When it comes to home interiors and soft furnishings there really is a vast range of curtain and upholstery fabrics to choose from, all with varying attributes for certain applications. To ensure you start your project off with the right foundations, you need to be selecting a fabric that is most suited to its purpose.
There are various textile constructions/qualities that fall within five fabric “types” we describe in our earlier article here.
In this two-part article we will discuss the most commonly manufactured constructions that you see in the market today.
Damasks are traditional jacquard fabrics, which were originally woven in a single colour, where the design and ground are in contrasting weaves, (generally using warp-faced and weft-faced satin weaves).
Felt is matted fabric with a predominantly woollen composition. There are two types of felt, woven and un-woven. Felting of woven wool fabric is achieved by interlocking the natural scales on the surface of wool fibres through heat, moisture, steam, pressure and friction.
A small jacquard pattern on a lightweight fabric, in which the fil/weft threads connecting each pattern/motif are cut and removed from the reverse of the fabric leaving the remaining pattern/motif with frayed edges.
Polyvinyl chloride (commonly abbreviated as PVC or referred to as vinyl) is the third-most widely produced polymer after polyethylene and polypropylene. It should not be washed with cleaning solvents, but more specifically only a mixture of gentle soap and warm water.
Polyurethane (PU) is becoming an equally important vinyl composition as it has a stronger resilience to cleaning solutions than PVC. Where PVC cracks, breaks down and loses its plasticiser (compound that keeps it soft) through exposure to alkaline cleaning chemicals, PU does not. It has a natural resilience to being cleaned and therefore is a suitable polymer to be used in healthcare and other frequently cleaned environments.
Topical finishes can be applied to PVC vinyls to achieve the same cleaning performance as PU but these topical finishes can rub off with heavy wear.
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Lenos are transparent woven fabrics, where warp yarns are made to diagonally cross other warp yarns by a special mechanism on the loom. This allows for weft yarns to be widely spaced and firmly held in place and produces an open and mostly transparent fabric.
Ikat fabrics are produced by resist dyeing methods of patterning yarn for warp and/or weft. Predetermined sections of yarn are bound tightly before dyeing to prevent penetration of the dye into the tied sections. When the yarn is woven the cloth shows characteristic blurred edges to the pattern, partly from movement or redistribution of the warp when put onto the loom, and partly from bleeding and capillary action.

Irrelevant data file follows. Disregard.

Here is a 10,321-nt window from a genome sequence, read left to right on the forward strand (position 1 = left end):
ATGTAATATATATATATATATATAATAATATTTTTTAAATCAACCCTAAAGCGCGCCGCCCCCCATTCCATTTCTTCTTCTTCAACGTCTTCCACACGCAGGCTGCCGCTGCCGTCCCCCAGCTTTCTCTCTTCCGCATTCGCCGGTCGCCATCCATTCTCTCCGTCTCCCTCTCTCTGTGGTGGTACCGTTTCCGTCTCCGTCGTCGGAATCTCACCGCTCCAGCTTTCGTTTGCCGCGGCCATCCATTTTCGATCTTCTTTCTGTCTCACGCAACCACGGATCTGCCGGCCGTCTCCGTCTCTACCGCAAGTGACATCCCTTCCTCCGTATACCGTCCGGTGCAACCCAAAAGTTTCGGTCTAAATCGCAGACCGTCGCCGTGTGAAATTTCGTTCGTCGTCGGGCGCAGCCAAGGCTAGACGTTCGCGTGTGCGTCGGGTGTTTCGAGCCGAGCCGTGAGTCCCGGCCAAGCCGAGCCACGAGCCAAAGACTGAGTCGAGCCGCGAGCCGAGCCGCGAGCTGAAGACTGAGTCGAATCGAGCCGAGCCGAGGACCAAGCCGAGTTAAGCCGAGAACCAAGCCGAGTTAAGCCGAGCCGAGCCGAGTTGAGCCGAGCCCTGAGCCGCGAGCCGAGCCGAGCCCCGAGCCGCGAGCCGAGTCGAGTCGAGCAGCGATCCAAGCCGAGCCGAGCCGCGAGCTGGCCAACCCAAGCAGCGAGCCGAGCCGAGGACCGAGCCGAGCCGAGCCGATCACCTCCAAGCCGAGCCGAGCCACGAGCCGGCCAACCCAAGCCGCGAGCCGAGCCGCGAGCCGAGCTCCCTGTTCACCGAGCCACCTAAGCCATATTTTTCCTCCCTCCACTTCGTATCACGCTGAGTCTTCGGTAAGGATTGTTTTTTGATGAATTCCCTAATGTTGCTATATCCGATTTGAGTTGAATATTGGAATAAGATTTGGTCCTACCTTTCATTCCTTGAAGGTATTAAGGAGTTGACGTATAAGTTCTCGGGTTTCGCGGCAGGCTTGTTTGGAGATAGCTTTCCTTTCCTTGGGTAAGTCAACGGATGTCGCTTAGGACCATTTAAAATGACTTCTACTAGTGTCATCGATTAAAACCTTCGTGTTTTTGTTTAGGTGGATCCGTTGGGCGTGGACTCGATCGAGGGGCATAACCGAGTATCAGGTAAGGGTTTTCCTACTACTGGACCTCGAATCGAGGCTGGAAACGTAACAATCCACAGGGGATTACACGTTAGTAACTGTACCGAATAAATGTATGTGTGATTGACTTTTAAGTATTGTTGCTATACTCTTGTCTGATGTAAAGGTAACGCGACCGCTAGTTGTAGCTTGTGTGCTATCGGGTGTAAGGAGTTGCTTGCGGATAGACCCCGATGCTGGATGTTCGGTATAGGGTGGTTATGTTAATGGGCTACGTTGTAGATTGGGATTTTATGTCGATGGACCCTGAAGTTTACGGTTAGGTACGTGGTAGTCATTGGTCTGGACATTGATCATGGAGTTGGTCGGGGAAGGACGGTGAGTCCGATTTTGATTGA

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Lace fabrics are delicate, open-work fabrics usually with a ground of mesh or net on which patterns are created either as the ground is made or at a later stage. The yarns in the construction are looped, twisted or knitted to achieve the openness of the fabric and the pattern.
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Are soft, double cloth or compound fabrics which have a quilted surface effect and are made on Jacquard looms. Matelassé fabrics show surface effects such as blistered, puckered, quilted or wadded depending on the construction used.
Synthetic fibre that is spun extra thin (less than 1 denier). Made from a variety of synthetics such as polyester and rayon, microfibre can be made to resemble natural products such as suede leather or silk. Microfibre fabrics are woven/ knitted very tightly to keep dust and other allergens from seeping inside, they are also stain resistant (Spilt liquid initially forms into beads making it easy to wipe away with a dry cloth).
• Microsuede – A soft type of microfibre created with 100% polyester and is designed to look and feel like real suede.
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Fabrics which have a moiré or wavy watermark pattern. This is produced in finishing by calendering, usually on a fabric showing a rib or cord effect in the weft direction. The moiré effect can be achieved either by embossing with a roller engraved with a moiré pattern, or by feeding two layers of fabric face to face through a calendering machine. The effect may be permanent or temporary depending on the fibres and chemicals used.
Moquette fabrics are firm, woven warp-pile fabrics where the pile yarns are lifted over wires, which may or may not have knives. Withdrawal of the wires will either give a cut or an uncut pile creating a loop. Moquette fabrics are robust and therefore provide longevity to furniture facing excessive wear.